If you’re looking for a fun and unpredictable night of live performance, one in which there are no spoiler alerts or reviews because the show doesn’t exist yet, go see a professional improv group perform.
That’s what I did this past weekend, on a chilly, rainy night, pushing along with the crowd into the Upright Citizens Brigade (of course known by its way cooler insider name, UCB), a 152-seat theater on 26th street in Manhattan, and founded of course by Amy Poehler and three of her comedy cohorts. I went with a new friend to see a group called The Law Firm.
They start by asking a member of the audience to come up onto the stage and basically tell the cast about his or her week. This time, it happened to be a video editor from Slate magazine. You knew it was going to be a winner when he said that he had often ended up working from home because he tended to oversleep, and he had no time to get to work. The comedian who was interviewing him dug into his day, his week, and mined for all manner of quirky, memorable details (which of course escape me now) which the group gobbled up like an improv beast and then regurgitated in the form of a series of very funny skits.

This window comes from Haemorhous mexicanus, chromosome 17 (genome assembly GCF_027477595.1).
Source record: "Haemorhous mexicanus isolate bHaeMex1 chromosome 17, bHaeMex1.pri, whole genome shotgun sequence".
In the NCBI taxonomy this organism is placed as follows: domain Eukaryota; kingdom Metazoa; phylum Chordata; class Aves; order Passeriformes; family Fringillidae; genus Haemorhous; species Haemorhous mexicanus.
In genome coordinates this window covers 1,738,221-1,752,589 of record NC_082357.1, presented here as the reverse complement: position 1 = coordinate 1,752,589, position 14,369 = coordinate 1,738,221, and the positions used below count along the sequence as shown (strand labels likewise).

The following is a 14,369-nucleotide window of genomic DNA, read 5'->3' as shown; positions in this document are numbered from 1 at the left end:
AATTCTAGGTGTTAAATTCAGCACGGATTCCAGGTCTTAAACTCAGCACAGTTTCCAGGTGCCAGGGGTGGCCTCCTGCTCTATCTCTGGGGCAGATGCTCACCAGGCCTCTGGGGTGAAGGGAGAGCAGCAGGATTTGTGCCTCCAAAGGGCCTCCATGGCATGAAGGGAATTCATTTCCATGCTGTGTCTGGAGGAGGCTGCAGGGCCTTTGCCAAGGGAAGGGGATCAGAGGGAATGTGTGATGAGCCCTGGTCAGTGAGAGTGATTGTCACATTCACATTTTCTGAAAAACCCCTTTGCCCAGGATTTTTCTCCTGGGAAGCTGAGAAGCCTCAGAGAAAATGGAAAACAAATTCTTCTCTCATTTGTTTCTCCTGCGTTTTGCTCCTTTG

So yes, I laughed a lot for the next hour or so–and it struck me that the reason these shows are so much more, I guess exciting is the word, is that in an entertainment world of prefab ideas, overly produced songs and movies and canned shit that we call programming, it’s rare to be part of the creation of an organically funny thing. Some of the jokes and situations the actors find themselves in are of course funny in their own right–but what they lack in polish and market-proven laughs, they make up for in the sheer fact that it’s happening right there, right now.
By design, every show has its own small and spontaneous universe of references, jokes, etc, and because we’re all there when it starts, everyone is in on the joke. Which always makes it funnier. And unlike when you’re at the movies, where there are also lots of people enjoying a mutually shared experience, the most you hope is that they shut up and don’t whip their phones out and start texting during it. But at an improv show, the audience is as important to the show as the actors are.
I left there feeling lighter, as any good comedic experience will ideally leave you–not unlike what it feels like to have gone to a party with some funny and entertaining characters, and then left it on a high note.
(Also, just because we’re on the topic, there were a whole bunch of books that came out a few years ago about improv and real life, and how to apply the lessons of one to the other. Loved this idea and did a story on it at Body+Soul a while ago, if you wanted to check it out.)